52 Workflow Management: Architectural Implications (1/3) 9/30/2014 ESIP-SUMMER10 52  Workflow Repositories  Places to go and fetch and “abstract” workflow description from  Places to store running “workflow instance” information  Workflow Execution Engines  Give it an abstract workflow, and let it rip Turns an abstract workflow into a “Workflow Instance”  Should allow monitoring of the workflow instance  System interface  Associate abstract workflows with “events”  This way, workflows can be tied to things other than just product ingestion

53 Workflow Management: Architectural Implications (2/3) 9/30/2014 ESIP-SUMMER10 53 The Workflow Repository need not be a relational Database u It could be a flat file u A (set of) XML file(s) u An object database u Factories create Workflow Repositories, which create Workflows Tasks are associated with “Workflows”, not “Product Types” u This decouples workflow from the File Management aspects of the CAS Conditions can be pre, or post

54 Workflow Management: Architectural Implications (3/3) 9/30/2014 ESIP-SUMMER10 54 Workflows are interfaces u They could be backed by a (directed graph), or by an iterator (i.e., a sequential pipeline) or by a HashMap Workflow Tasks have clearly separated out dynamic and static metadata, and they can share metadata u Dynamic metadata is passed via the Workflow Engine between all the tasks in a workflow They can all read/write to it u Static metadata is associated with each workflow task

55 Workflow Execution 9/30/2014 ESIP-SUMMER10 55  Once you’ve got a Workflow, how do you execute it and turn it into a Workflow Instance?  You hand it off to a Workflow Engine  Workflow Engine manages:  A configurable, extensible thread pool “Worker Threads” are used to process the Workflow Instance they are each handed  A queue of worker threads if they aren’t any available workers in the thread pool to process a Workflow  Monitoring which Workers are handling which Workflow Instances, and the state and status of each Workflow Instance  Workflow Engines execute instances of Workflows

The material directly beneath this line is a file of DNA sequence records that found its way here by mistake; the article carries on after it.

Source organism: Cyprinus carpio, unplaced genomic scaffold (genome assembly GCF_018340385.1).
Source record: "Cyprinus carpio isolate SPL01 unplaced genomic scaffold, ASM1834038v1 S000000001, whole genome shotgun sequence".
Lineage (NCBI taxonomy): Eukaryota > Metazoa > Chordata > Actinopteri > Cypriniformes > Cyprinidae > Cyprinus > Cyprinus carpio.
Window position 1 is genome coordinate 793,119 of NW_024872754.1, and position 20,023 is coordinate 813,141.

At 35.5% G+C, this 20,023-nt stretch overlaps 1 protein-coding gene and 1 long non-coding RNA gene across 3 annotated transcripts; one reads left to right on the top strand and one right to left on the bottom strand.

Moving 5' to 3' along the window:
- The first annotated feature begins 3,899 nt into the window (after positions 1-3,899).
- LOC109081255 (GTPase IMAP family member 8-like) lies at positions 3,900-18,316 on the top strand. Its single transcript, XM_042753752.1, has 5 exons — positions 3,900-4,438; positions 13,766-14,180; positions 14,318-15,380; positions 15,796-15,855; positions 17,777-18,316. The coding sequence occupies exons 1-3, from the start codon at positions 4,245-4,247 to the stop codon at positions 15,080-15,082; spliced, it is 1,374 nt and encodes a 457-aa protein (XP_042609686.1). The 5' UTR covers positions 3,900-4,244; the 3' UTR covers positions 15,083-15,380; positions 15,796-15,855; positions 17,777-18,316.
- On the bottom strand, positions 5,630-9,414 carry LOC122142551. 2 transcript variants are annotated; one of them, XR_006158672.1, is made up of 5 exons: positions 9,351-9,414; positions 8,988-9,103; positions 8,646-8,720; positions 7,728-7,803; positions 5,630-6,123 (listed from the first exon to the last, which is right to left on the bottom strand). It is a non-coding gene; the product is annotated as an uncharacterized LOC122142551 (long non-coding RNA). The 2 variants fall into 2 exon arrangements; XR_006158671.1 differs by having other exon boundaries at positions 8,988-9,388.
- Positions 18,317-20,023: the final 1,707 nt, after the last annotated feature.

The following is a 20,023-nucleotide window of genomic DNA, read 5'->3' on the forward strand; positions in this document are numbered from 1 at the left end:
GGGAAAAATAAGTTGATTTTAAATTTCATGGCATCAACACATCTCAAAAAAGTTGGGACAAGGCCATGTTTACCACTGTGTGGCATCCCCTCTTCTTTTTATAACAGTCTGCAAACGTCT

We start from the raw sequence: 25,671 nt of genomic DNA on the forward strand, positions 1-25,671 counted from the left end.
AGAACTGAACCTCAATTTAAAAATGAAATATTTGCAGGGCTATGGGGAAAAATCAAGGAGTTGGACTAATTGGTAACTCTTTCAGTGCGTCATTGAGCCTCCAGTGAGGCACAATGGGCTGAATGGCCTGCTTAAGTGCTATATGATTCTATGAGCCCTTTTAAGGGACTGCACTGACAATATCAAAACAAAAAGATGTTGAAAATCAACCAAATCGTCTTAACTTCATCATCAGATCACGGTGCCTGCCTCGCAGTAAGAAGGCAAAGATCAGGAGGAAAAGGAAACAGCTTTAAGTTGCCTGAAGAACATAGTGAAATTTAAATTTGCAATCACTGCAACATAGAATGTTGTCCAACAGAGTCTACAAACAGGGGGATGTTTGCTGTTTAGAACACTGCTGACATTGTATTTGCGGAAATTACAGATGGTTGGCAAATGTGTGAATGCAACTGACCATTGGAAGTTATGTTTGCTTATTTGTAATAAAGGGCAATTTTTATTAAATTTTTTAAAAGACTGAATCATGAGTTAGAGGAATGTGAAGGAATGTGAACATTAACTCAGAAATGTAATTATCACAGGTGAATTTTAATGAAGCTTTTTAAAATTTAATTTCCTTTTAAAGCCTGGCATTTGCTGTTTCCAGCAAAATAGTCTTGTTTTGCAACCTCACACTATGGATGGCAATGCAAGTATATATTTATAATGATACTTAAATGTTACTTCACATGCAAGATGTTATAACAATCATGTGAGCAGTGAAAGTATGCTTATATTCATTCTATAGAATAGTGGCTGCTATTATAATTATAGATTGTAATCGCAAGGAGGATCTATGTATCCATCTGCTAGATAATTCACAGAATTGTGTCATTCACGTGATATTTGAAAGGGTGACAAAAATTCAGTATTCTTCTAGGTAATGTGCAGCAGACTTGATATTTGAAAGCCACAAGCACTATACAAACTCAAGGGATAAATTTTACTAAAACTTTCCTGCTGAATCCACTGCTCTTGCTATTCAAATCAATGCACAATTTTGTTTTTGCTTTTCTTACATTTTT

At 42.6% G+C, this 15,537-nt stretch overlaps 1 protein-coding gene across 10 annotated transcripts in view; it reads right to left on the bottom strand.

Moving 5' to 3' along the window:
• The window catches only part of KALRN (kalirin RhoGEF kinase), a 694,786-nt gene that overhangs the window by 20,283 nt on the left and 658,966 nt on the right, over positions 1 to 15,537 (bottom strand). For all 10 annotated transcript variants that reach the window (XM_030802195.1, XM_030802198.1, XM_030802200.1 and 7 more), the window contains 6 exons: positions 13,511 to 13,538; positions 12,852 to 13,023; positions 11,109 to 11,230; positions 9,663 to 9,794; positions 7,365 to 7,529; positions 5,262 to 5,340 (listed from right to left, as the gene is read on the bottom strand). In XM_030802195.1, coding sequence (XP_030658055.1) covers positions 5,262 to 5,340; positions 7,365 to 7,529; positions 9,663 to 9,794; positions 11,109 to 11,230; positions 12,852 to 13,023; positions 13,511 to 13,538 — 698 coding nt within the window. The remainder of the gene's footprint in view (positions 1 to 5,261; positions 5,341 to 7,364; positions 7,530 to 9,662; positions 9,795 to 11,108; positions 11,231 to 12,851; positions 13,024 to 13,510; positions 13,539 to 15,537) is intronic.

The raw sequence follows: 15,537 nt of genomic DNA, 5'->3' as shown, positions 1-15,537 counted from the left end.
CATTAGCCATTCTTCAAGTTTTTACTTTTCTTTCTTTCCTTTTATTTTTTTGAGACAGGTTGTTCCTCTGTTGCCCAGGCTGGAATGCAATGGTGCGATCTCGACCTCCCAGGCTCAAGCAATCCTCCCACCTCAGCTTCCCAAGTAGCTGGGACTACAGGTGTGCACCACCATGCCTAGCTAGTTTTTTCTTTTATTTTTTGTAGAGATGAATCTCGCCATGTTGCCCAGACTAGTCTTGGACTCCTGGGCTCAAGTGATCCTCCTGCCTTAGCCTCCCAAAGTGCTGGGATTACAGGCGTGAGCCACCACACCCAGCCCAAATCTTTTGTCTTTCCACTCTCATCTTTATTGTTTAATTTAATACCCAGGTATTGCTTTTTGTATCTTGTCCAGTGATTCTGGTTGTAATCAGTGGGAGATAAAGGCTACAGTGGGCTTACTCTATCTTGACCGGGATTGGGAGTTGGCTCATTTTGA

56 What is the external interface to the system? 9/30/2014 ESIP-SUMMER10 56 Event-based u Event names come into the Workflow Manager u The Workflow Manager looks up any Workflows associated with the event name u The Workflow Manager then calls the Workflow Repository to obtain representations of the Workflow u The Workflow Manager then hands off Workflow representations to the Workflow Engine for execution Current implementation uses XML-RPC, but it’s an interface, so it could use REST/HTTP/SOAP/etc.